So if the priest who committed the alleged abuse is immediately removed from active ministry, why wouldn't the archbishop who is civilly accused of setting it up be instantly removed? That's what happened in the case of Bp. Michael Hoeppner of Crookston, Minnesota. Similarly, that's what happened in the case of Bp. Robert Finn of Kansas City-St. Joseph, Missouri back in 2015, who has the distinction of being the only U.S. bishop to be convicted of the crime of failure to report a priest suspected of child sex abuse. In the case of Finn, many believe he himself had actually been done in by his chancery goons, who were the ones who had actually failed to report, and he took the fall.
So if these bishops got pulled, why shouldn't Vigneron? Vigneron is the number-two man at the national bishop's conference. That's one explanation being bandied about: that he might be "too big to fail."
But the story is now breaking out into secular media, and many people are beginning to ask, "Just what the heck is going on?" Is Vigneron somehow immune to the pope's protocols? Why should he be getting special treatment? In fact, the pastor of the parish here in Detroit where Fr. Volskis committed the alleged rape of the little boy told Church Militant that he had not been told by Vigneron that Volskis had a history.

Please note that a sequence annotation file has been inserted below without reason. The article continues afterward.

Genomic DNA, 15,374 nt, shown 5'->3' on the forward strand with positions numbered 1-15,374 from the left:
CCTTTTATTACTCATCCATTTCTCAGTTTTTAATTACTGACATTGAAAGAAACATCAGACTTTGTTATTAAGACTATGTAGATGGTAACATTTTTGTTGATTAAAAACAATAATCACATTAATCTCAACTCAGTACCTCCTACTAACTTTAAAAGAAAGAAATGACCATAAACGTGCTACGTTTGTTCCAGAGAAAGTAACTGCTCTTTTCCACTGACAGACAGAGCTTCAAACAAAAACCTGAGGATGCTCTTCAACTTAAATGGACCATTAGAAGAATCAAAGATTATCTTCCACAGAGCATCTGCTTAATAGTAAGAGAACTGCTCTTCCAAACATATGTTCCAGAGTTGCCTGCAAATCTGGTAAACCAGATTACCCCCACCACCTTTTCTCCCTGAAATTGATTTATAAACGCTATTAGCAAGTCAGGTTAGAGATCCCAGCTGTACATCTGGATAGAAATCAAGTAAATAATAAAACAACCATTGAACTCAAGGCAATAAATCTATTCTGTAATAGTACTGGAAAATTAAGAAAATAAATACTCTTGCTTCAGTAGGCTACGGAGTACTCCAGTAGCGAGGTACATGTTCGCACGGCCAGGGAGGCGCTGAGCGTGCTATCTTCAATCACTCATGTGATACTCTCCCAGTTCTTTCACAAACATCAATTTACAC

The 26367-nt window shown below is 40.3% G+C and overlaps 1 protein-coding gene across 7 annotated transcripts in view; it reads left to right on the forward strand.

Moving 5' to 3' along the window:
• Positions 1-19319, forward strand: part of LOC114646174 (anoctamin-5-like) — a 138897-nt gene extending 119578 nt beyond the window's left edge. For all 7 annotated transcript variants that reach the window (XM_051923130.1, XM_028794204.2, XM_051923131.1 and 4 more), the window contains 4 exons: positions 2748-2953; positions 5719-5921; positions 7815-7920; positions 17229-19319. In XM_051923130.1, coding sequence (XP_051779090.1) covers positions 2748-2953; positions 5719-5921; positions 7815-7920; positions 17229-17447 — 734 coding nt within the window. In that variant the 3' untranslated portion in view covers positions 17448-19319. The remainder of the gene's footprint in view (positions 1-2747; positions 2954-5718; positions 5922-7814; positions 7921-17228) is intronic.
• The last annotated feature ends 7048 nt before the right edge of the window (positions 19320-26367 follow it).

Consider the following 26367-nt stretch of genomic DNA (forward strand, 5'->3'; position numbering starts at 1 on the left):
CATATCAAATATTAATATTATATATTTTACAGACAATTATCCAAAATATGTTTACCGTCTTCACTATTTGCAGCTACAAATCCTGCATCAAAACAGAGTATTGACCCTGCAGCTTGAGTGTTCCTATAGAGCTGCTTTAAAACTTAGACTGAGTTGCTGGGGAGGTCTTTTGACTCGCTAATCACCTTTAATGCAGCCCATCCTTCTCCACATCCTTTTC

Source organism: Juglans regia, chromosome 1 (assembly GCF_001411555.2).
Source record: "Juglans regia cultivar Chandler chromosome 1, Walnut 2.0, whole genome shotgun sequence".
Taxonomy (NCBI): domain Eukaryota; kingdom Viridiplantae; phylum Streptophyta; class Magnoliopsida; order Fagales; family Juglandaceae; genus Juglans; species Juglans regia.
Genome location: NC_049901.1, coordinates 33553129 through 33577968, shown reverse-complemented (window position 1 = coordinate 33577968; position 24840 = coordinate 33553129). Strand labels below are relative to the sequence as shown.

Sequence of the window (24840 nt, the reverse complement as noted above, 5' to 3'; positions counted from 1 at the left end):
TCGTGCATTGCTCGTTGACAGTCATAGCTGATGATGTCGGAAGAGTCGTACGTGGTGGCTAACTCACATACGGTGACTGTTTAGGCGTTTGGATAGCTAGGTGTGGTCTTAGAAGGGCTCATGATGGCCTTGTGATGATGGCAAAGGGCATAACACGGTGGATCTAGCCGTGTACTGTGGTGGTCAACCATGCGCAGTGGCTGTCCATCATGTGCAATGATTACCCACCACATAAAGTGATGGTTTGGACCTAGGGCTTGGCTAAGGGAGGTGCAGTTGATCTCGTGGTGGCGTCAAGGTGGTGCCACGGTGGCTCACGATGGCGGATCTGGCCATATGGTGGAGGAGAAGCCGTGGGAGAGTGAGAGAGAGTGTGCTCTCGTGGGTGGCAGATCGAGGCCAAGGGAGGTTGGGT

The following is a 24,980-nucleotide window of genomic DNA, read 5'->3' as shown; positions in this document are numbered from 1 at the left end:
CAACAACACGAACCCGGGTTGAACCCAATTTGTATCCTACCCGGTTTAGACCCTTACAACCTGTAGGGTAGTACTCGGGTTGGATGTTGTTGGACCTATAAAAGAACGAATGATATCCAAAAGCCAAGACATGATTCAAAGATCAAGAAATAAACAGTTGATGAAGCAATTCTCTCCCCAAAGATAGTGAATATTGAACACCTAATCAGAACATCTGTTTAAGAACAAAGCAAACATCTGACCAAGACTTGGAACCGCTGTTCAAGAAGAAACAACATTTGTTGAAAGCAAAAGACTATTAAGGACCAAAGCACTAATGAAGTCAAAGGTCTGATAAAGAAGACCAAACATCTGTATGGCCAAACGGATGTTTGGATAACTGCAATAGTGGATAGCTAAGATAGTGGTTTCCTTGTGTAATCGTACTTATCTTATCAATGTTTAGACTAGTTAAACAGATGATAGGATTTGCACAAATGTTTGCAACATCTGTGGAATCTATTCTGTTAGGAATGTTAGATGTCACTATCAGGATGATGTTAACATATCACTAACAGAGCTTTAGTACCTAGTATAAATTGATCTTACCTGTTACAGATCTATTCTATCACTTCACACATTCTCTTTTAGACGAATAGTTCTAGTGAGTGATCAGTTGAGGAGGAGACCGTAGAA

These are credible accusations — not just one, but two — against a sitting archbishop accused of the same thing by two different unrelated plaintiffs. So the spotlight is now turning to the papal nuncio as people are asking, "Why isn't Vigneron being treated the same way as other bishops who are also accused of cover-up?"
Vigneron has been able to duck and weave through multiple lawsuits mostly because of his very high-priced legal team at Bodman, the archdiocesan law firm that makes a fortune off lawsuits naming Vigneron.
To date, Vigneron has four active cases filed against him — and a fifth one directly involving him:
Fr. Perrone already was vindicated in an earlier defamation case against Bugarin's accomplice in that lie, a Macomb County deputy.